Quantcast Scanner advise - for dvd covers - digitalFAQ Forum
  #1  
03-13-2010, 08:03 AM
manthing manthing is offline
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as the title reads, i'd like advise as to which scanner to get to scan dvd covers and inserts.

i'd like something that will give a true copy of the cover & inserts, ie something that is as close to the original as possible.

and the scanner works in a reasonable quick time.

whilst on this topic, i'd like advise as to what resolution i should do the scanning at. 300 dpi? 600 dpi? or as high as possible?

i know printed material, even the glossy mags, are not that high in terms of resolution.

even so, is it better to scan covers & inserts at the highest possible resolution? for example, in case in future there is a better printer & paper?

and finally, if the scanner you recommend is not available in UK, please let me know what is next best / closest match to your recommended one.

thanks.
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  #2  
03-14-2010, 12:35 PM
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Easy question to answer.

A similar question (for a USA client) was recently asked and answered here: Color Laser Printer (and scanner) Needed For Business Use

Quote:
And then add a really good scanner. For example, this Epson V300: http://www.amazon.com/gp/product/B00...SIN=B001GBKTGM
This is actually the scanner I use, and I'm an image quality snob. It met all my needs. It can scan paper AND slides, and it does a good job at both. Total price = $90
Luckily, the same items are available in UK, too --and most of the rest of Europe, for that matter.

The Epson V300 is available from Amazon.co.uk for 74.50 with free delivery: http://www.amazon.co.uk/gp/product/B...SIN=B001H1WRG6
  • It gives true-to-source scanning quality, both in color and sharpness.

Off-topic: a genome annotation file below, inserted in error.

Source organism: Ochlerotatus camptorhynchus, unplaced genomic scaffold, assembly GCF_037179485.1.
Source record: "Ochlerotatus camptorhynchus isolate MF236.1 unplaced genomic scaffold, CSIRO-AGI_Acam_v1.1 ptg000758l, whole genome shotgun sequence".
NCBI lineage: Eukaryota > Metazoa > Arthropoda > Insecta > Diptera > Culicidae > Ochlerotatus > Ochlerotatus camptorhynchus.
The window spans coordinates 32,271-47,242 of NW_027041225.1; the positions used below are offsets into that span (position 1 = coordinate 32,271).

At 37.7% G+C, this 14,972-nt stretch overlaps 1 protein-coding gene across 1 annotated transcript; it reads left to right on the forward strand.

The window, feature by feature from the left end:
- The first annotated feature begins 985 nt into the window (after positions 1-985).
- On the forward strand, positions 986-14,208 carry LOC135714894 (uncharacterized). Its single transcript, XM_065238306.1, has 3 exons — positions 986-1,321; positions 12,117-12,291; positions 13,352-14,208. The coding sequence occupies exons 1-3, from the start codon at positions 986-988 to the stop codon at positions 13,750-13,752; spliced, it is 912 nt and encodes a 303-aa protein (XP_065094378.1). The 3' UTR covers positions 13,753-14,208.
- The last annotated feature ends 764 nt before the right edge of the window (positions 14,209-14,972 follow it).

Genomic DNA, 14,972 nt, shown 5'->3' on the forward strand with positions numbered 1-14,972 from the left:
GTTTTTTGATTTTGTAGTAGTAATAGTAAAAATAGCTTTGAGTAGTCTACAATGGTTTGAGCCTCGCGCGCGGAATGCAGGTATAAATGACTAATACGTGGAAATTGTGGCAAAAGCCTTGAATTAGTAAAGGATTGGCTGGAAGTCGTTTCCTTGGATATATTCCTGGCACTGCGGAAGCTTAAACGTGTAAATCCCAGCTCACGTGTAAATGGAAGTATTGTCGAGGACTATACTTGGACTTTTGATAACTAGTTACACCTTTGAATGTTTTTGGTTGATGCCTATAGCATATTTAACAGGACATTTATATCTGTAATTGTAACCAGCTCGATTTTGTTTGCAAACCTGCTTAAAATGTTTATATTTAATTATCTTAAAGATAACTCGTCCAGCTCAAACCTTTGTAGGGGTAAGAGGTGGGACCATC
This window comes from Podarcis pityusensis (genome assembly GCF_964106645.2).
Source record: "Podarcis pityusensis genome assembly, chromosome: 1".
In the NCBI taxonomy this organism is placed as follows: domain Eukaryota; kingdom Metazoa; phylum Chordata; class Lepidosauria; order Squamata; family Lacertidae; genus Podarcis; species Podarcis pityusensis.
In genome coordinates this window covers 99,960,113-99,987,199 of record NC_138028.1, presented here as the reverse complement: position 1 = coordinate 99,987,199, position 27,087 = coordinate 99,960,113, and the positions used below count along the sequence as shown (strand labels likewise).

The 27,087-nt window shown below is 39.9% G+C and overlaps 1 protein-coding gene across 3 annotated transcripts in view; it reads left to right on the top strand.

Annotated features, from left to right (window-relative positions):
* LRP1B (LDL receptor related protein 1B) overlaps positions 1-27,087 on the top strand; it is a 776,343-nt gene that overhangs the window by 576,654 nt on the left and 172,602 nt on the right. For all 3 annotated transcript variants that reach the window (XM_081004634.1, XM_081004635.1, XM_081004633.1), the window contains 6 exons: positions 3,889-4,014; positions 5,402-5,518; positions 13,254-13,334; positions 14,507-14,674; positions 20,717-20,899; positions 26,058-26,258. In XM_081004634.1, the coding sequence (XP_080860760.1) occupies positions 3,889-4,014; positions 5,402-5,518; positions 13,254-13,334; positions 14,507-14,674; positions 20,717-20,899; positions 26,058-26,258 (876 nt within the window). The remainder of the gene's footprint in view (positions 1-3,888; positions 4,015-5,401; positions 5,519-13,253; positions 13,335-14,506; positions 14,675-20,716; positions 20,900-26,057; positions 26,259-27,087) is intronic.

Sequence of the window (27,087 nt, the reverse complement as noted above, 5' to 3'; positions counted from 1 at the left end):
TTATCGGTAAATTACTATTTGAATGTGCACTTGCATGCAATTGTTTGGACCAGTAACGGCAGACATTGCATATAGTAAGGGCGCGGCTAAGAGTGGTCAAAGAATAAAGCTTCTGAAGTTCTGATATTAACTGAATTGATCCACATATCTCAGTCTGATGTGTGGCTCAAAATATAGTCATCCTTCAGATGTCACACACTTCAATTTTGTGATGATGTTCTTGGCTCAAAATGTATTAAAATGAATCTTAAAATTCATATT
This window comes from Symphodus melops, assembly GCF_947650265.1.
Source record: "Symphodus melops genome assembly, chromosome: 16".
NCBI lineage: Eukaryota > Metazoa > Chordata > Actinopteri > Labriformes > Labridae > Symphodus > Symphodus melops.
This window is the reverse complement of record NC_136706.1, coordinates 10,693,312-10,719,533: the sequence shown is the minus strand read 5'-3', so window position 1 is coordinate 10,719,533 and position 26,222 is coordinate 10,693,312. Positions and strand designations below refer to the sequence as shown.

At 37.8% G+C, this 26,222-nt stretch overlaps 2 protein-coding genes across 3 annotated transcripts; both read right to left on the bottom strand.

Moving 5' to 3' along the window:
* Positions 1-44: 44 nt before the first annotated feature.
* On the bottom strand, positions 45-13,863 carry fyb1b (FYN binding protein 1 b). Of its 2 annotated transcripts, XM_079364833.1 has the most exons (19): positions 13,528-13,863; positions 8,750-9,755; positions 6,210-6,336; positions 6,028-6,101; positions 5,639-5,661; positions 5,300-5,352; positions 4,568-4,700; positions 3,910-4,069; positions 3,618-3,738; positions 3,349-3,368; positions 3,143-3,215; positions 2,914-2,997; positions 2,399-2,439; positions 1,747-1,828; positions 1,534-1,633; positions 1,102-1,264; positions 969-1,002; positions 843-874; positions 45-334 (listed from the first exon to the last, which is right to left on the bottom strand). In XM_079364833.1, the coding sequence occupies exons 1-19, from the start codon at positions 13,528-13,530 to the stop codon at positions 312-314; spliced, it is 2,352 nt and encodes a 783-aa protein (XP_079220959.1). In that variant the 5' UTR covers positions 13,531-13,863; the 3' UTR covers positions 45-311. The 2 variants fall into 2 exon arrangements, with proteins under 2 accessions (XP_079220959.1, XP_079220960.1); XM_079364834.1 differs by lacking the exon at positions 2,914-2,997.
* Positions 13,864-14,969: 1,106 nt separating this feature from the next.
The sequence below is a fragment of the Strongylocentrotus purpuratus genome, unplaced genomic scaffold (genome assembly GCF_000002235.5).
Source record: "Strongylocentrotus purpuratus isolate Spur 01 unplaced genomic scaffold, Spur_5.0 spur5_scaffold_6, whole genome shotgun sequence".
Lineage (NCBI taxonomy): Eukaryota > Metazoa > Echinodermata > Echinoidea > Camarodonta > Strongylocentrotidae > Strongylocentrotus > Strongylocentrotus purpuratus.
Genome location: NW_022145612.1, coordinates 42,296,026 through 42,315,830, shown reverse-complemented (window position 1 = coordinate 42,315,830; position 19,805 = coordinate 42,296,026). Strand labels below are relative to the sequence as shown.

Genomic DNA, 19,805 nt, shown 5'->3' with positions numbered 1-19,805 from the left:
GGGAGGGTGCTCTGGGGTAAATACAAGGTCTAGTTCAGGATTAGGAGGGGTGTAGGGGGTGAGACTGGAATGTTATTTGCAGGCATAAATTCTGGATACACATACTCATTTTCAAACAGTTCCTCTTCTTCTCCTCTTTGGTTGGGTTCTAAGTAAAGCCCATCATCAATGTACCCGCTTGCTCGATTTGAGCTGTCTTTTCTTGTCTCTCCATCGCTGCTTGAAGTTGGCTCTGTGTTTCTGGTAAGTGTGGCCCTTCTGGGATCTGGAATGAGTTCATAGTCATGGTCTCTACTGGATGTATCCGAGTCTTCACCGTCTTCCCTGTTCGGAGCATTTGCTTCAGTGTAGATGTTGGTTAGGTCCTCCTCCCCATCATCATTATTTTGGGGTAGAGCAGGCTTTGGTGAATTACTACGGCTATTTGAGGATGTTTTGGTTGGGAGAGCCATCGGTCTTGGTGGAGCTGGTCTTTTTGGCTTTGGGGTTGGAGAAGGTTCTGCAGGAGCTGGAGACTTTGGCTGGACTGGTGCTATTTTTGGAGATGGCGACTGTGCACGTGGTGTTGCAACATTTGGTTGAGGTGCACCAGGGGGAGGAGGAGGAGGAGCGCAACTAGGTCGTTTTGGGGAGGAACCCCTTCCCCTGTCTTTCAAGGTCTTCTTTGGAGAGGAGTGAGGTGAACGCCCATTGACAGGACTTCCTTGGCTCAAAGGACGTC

• It does not add moire noise patterns, as you find on many cheap scanners.
  • It has an option to filter scans made from newsprint, magazines, glossy publications, or other sources. This is most helpful when scanning magazine covers or comics, when I do hobby artwork for hobby DVDs.
Quote:
whilst on this topic, i'd like advise as to what resolution i should do the scanning at. 300 dpi? 600 dpi? or as high as possible?
Scan at 300dpi. When you scan at a higher resolution, you'll mostly just pick up dust and inherent flaws in the source. The only exception would be scanning photographs or slides.

Also remember that your DVD cases are likely to be smaller than the source item you scanned. So you'll be downsizing anyway. Downsizing adds a perceived sharpness to imagery, and the only reason reason to scan at 600dpi or more is to capture all available sharpness.

Quote:
i know printed material, even the glossy mags, are not that high in terms of resolution.
Correct.

With a few exceptions (National Geographic, Sports Illustrated, etc), most publications have photos submitted at 200-300dpi. Digitally-created/rendered artwork/graphics can range from 600-1200 dpi. The final pieces are often printed 1200-3000dpi (usually 2400dpi) off a commercial press. Offset printing doesn't really use "dpi", but that's a tangent conversation.

... and that's for big budget work. Cheaper pubs use lower res, often accompanied by lower quality content.

Newspapers print at about 200dpi.

Quote:
even so, is it better to scan covers & inserts at the highest possible resolution? for example, in case in future there is a better printer & paper?
Better? No.

The future? Unlikely. I've been scanning since 1992, and have about two decades of experience and knowledge in various areas of the printing world. Very little has changed in 20 years. Scanners are faster, maybe a bit more filtering options, but that's it. Paper hasn't changed in decades.

The only thing really different is the processes between the computer source and the final print -- but that's another tangent conversation.


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  #3  
03-14-2010, 04:24 PM
manthing manthing is offline
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danke for the reply. i will look into the epson scanner you recommended.
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  #4  
03-14-2010, 04:30 PM
manthing manthing is offline
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from a customer on amazon.uk... "I bought this scanner to digitise my old slides and film negatives. Unfortunately the plastic template used to hold the slides and negatives is very fiddly which makes the job very slow and tedious. Also, the quality of the end result is not great."

so is this true from your experience?

and that the power & usb cables are at the front of the unit and so the cables can get in the way?
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  #5  
03-14-2010, 04:35 PM
manthing manthing is offline
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another question, using 300 dpi setting, how quickly will this scan the cover? under 1 minute? under 30 seconds?

my pc is pretty quick and so there should not be any problems between scanner and pc.
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  #6  
03-14-2010, 04:56 PM